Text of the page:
Drug Injection-Related Norms and High-Risk Behaviors of People Who Inject Drugs in Athens, Greece

Andria Hadjikou, Ioanna D. Pavlopoulou, Katerina Pantavou, Andrea Georgiou, Leslie D. Williams, Eirini Christaki, Konstantinos Voskarides, Giagkos Lavranos, Demetris Lamnisos, Enrique R. Pouget, Samuel R. Friedman, Georgios K. Nikolopoulos

Research output: Contribution to journalArticlepeer-review

2 Citations (Scopus)

Abstract

Drug use involves social interactions. Therefore, norms in the proximal environment of people who inject drugs (PWID) can favor behaviors that may result in HIV transmission. This work aimed at studying drug injection-related norms and their potential association with risky behaviors among PWID in Athens, Greece, in the context of economic recession and political activism that followed the fiscal crisis and soon after a recent HIV outbreak had leveled off. The Transmission Reduction Intervention Project (TRIP) was a social network-based approach (June 2013 to July 2015) that involved two groups of PWID seeds-with recent HIV infection and with long-term HIV infection and one control group of HIV-negative PWID. Network contacts of seeds were also enrolled. TRIP participants answered a questionnaire that included items on injection-related norms and behaviors. TRIP recruited 320 PWID (HIV positive, 44.4%). TRIP participants, especially those without HIV, often recalled or perceived as normative among their partners and in their networks some behaviors that can lead to HIV transmission. TRIP participants who recalled that they were encouraged by their regular drug partners to use an unclean syringe were almost twice as likely to report that they share syringes [odds ratio (OR) = 2.03; 95% confidence interval (CI) = 1.86-2.21], or give syringes to someone else (OR = 1.70; 95% CI = 1.42-2.04) as those who did not recall such an encouragement. Associations were modified by HIV status. HIV negatives, who were reportedly encouraged to share nonsyringe injecting equipment, were almost 4.5 times as likely to share that material as HIV-negative participants who were not encouraged (OR = 4.59, 95% CI = 4.12-5.11). Further research is needed on the multiple determinants (social, economic, and political) of norms in the social environments of PWID. Since peer norms are associated with risky behaviors, interventions should be developed to encourage norms and peer pressure against the sharing of injection equipment.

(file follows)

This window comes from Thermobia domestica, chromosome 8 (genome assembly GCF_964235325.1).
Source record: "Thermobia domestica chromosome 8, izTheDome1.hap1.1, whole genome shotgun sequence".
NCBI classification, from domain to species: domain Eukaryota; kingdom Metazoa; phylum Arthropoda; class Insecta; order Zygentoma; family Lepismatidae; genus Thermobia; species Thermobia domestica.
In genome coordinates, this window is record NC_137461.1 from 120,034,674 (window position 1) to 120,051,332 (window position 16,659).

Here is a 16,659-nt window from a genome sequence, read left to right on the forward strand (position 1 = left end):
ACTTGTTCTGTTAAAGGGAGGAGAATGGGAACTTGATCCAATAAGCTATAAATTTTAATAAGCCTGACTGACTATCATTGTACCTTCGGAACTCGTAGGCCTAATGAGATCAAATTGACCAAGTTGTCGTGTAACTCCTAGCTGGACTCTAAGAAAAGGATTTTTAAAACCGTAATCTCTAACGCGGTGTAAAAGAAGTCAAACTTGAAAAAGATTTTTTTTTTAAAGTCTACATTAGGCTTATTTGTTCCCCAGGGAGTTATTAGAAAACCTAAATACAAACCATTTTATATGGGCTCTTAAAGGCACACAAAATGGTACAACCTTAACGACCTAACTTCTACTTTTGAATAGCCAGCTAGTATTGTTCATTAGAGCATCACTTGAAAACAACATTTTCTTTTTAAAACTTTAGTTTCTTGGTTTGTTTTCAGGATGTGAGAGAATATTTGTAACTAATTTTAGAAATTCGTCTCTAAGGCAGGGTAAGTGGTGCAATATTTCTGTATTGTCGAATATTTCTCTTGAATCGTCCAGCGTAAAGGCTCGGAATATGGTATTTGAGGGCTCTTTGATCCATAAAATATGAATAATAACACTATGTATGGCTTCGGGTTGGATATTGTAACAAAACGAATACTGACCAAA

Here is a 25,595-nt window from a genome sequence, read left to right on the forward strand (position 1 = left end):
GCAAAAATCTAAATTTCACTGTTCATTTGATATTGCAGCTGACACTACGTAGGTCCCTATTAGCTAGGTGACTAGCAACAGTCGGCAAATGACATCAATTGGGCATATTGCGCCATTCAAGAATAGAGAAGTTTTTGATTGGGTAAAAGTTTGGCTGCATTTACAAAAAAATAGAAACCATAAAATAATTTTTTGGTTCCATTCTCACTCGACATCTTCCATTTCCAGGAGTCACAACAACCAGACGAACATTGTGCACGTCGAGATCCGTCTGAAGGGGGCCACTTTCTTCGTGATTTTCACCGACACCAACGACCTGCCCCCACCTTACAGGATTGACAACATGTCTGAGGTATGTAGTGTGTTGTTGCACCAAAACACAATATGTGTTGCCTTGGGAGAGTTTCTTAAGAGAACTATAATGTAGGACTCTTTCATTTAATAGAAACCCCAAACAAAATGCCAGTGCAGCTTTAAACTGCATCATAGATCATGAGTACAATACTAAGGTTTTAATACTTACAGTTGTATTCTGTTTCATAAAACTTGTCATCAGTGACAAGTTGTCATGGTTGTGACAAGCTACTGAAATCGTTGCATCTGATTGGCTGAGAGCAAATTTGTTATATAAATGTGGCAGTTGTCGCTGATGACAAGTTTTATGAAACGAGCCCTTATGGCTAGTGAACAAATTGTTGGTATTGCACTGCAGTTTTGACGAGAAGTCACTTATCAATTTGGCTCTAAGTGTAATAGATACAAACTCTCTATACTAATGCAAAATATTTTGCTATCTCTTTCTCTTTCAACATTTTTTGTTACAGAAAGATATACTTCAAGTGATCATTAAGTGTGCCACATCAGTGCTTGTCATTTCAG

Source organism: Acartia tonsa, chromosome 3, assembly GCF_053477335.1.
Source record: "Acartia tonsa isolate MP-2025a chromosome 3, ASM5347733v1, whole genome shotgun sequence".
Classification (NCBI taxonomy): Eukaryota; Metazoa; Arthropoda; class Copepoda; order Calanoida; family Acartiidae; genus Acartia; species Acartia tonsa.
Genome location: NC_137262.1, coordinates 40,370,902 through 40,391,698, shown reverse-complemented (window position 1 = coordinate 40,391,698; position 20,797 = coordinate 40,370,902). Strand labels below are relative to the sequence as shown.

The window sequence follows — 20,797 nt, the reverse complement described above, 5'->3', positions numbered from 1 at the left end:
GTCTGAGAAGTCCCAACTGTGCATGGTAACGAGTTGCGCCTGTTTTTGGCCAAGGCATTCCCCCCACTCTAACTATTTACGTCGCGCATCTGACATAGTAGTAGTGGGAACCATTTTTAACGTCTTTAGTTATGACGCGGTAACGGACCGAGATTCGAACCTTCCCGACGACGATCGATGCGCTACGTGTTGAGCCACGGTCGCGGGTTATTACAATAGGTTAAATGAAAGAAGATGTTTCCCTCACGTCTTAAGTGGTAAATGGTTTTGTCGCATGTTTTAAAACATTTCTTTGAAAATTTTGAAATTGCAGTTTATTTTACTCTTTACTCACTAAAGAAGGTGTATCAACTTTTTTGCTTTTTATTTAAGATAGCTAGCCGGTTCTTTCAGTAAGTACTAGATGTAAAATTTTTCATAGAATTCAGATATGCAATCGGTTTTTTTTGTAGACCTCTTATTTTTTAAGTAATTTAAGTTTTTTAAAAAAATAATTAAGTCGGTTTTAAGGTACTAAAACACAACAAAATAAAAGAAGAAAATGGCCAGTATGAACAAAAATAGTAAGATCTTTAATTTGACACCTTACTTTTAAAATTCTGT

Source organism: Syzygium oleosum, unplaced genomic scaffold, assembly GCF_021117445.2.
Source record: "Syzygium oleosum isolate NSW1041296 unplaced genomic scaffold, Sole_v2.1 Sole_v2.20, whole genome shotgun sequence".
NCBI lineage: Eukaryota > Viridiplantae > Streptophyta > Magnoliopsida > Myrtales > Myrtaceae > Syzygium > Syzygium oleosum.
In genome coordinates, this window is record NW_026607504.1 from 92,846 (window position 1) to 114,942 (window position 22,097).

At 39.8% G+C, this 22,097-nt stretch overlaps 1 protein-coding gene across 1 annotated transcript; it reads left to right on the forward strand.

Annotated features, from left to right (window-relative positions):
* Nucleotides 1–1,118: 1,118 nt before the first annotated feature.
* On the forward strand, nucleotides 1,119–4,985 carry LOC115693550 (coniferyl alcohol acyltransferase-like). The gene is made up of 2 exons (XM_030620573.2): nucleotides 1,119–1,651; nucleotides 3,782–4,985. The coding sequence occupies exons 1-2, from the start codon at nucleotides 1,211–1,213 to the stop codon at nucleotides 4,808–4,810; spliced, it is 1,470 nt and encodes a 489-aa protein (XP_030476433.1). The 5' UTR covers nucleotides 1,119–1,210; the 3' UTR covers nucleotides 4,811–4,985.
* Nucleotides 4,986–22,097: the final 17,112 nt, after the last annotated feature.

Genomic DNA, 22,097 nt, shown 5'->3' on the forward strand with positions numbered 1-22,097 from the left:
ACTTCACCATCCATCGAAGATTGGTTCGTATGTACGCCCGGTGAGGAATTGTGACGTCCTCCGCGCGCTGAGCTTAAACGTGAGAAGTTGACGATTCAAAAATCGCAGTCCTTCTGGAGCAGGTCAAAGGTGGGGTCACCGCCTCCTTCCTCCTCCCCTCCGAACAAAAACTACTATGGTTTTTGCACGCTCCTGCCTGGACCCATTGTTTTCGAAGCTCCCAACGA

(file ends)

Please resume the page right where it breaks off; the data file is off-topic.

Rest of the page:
Original languageEnglish
Pages (from-to)130-138
Number of pages9
JournalAIDS Research and Human Retroviruses
Volume37
Issue number2
DOIs
Publication statusPublished - Feb 2021
Externally publishedYes

Keywords

  • behavior
  • HIV
  • norms
  • PWID
  • risk

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